Driving in Spain, finding my way

How is it already the end of June? Tomorrow is the last day of my Spanish class! I’ve learned a lot, been on some fun trips, and met some new friends. But now it’s time to move on to the next thing. Now that I have more time, I am able to volunteer at a local animal facility. I’ve only been there for 2 days, but so far it has been a lot of fun and I am absorbing so much information. Of course, everything is in Spanish, so I’m learning reptile and amphibian husbandry in Spanish, which is amazing to me. Animals I’ve worked with previously include fish, sea turtles, sharks, and other aquarium species, hoofstock, and wolves. Now I am adding completely different species to that list, including snakes, frogs, tarantulas, newts, iguanas, and insects. When you are in the zookeeping field, it’s advantageous to have experience with a wide range of animals, as you never know in which department a zoo may be looking to hire for. Besides that, knowledge is power!

At first, taking the metro was going to be my chosen mode of transportation to get to and from this place. However, Diego quickly pointed out that taking the metro there would set me back at least an hour each way. After some convincing, he’s set me up to drive there with our shared car.

The first day, he drove me so that I could see how to get there and test how much time I needed for the trip. The second day, I drove myself–and it was terrifying. For one thing, there are a ton of signs here that we don’t have in the US. I have studied most of them so that I’m not completely clueless, but sometimes you only have 1 second to think about what it means before you’re already down the wrong road or doing the wrong thing. Also, for some reason they love to name streets, then put a sign with the street name on the side of a building so that it’s impossible to read if you’re trying to turn onto said street. So good luck finding a street by it’s name!

ArnedilloRoadSigns
There’s a lot happening here

For those who don’t know, Europe in general has a love affair with roundabouts. I’ve had a little bit of experience with roundabouts in the US, but they were generally small and one lane. Here, there are SO MANY roundabouts. They are literally everywhere, and you cannot avoid them. Some are one lane, but the vast majority are 2 or more lanes. Some are up to 5 or 6 lanes, and give me anxiety because I feel like I’m about to enter a washing machine of cars. These roundabouts also have traffic lights in them, which adds to the “fun”. Sometimes when you enter a roundabout, it’s difficult to get out because you’re trying to get over 5 lanes of traffic while driving in a circle and having to stop at the lights (and watch out for swerving mopeds and insane taxi drivers). Doesn’t this sound great?!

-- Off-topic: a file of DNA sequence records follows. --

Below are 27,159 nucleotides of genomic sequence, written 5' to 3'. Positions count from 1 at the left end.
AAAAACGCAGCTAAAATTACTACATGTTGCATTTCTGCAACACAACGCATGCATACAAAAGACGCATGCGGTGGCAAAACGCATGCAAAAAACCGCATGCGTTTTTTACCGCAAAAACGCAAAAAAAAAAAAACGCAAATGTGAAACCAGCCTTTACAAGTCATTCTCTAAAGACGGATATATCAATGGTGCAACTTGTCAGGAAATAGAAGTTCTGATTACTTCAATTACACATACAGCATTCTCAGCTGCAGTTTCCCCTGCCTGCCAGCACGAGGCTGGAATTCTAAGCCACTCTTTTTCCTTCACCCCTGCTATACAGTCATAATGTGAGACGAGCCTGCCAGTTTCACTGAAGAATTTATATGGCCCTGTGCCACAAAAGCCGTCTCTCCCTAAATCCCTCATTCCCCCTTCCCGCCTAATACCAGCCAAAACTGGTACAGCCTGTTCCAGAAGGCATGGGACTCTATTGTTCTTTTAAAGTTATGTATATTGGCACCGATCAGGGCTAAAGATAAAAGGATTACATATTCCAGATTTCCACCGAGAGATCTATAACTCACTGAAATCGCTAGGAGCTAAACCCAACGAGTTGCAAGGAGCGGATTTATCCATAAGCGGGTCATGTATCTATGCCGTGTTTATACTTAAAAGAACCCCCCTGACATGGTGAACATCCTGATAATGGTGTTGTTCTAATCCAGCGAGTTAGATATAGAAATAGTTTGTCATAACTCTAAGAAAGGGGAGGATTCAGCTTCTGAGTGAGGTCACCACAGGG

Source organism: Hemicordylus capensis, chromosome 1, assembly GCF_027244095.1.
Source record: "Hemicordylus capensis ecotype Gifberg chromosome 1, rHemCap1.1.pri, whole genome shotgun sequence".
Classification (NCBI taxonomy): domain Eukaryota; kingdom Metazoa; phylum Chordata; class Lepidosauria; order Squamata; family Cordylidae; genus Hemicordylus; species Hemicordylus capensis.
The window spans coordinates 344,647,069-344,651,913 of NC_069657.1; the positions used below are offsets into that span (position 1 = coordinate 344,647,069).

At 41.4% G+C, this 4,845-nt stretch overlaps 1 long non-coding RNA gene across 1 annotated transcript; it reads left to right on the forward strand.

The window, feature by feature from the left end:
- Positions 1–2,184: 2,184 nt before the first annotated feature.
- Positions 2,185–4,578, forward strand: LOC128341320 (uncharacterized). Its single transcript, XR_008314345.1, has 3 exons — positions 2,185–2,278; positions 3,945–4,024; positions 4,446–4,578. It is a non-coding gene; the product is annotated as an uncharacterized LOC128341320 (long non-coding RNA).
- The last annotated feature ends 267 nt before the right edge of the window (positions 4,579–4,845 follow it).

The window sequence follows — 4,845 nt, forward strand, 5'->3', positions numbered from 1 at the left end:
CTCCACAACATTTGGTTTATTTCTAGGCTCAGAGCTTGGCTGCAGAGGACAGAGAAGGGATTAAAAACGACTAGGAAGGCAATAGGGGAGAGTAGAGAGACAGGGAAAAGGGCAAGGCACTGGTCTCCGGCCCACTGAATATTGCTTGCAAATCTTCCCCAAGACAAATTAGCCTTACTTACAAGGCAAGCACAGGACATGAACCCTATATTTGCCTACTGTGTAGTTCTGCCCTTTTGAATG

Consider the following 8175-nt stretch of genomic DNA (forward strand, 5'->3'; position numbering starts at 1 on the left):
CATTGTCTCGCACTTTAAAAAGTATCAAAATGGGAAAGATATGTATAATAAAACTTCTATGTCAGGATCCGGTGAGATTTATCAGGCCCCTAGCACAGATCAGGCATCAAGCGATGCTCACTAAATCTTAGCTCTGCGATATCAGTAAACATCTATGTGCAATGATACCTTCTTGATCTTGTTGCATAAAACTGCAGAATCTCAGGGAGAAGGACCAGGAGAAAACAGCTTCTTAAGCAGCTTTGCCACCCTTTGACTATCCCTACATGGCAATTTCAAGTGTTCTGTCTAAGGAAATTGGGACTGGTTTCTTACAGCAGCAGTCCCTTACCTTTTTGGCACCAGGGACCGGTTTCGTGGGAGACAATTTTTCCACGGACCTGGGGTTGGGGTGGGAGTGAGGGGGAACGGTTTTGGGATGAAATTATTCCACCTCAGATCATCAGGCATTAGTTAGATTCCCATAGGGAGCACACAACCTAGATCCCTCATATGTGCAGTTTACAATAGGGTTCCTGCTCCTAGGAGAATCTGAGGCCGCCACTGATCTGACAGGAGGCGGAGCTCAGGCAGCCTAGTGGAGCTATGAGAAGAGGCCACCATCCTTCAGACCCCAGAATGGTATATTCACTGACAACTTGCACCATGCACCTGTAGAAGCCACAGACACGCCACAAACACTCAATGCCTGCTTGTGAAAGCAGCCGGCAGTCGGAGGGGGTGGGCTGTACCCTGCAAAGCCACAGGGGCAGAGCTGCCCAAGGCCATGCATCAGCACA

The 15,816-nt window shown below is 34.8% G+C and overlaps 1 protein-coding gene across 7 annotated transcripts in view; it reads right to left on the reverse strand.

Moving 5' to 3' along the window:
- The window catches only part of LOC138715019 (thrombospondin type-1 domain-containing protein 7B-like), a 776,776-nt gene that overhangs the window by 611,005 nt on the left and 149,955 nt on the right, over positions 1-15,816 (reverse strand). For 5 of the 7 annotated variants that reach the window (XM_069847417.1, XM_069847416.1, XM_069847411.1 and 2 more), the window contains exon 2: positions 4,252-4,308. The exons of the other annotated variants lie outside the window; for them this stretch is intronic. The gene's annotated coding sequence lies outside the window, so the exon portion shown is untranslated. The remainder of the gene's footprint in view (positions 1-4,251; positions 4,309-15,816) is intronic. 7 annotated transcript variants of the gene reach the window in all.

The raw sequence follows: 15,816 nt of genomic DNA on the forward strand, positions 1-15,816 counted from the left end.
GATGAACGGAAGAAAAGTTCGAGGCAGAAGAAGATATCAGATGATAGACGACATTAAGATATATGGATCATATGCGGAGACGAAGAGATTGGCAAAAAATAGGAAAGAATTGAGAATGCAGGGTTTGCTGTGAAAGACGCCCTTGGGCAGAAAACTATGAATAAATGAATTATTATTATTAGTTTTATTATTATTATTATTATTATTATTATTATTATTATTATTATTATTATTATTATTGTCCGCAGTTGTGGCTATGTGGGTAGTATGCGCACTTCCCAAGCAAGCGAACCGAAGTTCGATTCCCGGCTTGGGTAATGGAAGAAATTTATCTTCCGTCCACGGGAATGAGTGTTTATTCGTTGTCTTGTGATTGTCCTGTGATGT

Notroundabout
A roundabout in Madrid that gives me anxiety–it’s not even a circle!!
Spanish-Roundabout
Why, just why?!

Another challenge driving here is the tunnels. Yesterday, as I was driving to class after volunteering, I went into a tunnel on the M-30 and my GPS lost signal. The crazy thing about that tunnel though is that it is very long. You can be driving for many miles in this tunnel, and yes there are exits, but I had no idea which one to take. So eventually I just chose one, got the GPS signal back, then re-entered the tunnel knowing where to exit.

Tunnel-Madrid-Spain-AF4-Schreder-Imagen1-HJ
This tunnel goes for miles and miles…

Last but not least, something we do not have in the US (that I know of): automatic radar devices on the highway. Here, you’ll see a warning sign reminding you of the speed limit, and telling you that shortly there will be a radar to measure your speed, and if you’re speeding, it will take a photo and send you the ticket by mail. It’s like the red light cameras we have, except for speed. It’s a really smart idea because it eliminates the need for police to sit on the edge of the freeway with a radar gun. At the same time, it’s a bit nerve wracking because you better be going the speed limit or less or else you can expect to get a ticket in the mail.

Control-velocidad-DGT-autovia-radar_MDSIMA20140508_0361_21
No one is escaping this!

Despite all of these things, I made it safely driving all by myself yesterday, and for that I am proud. With each day that passes, I feel a little more like I am assimilating into society here. I also have to share that back in March, I bought a novel in Spanish but quickly got frustrated with it because I had to look up so many words (which isn’t really a fun way to read). Now I am reading that book without a problem, so I feel like that is some type of measure for how much I’ve learned.

I want your feedback! If you have an idea for a post, or something you’d like to hear about, let me know in the comments. Thanks for reading 🙂

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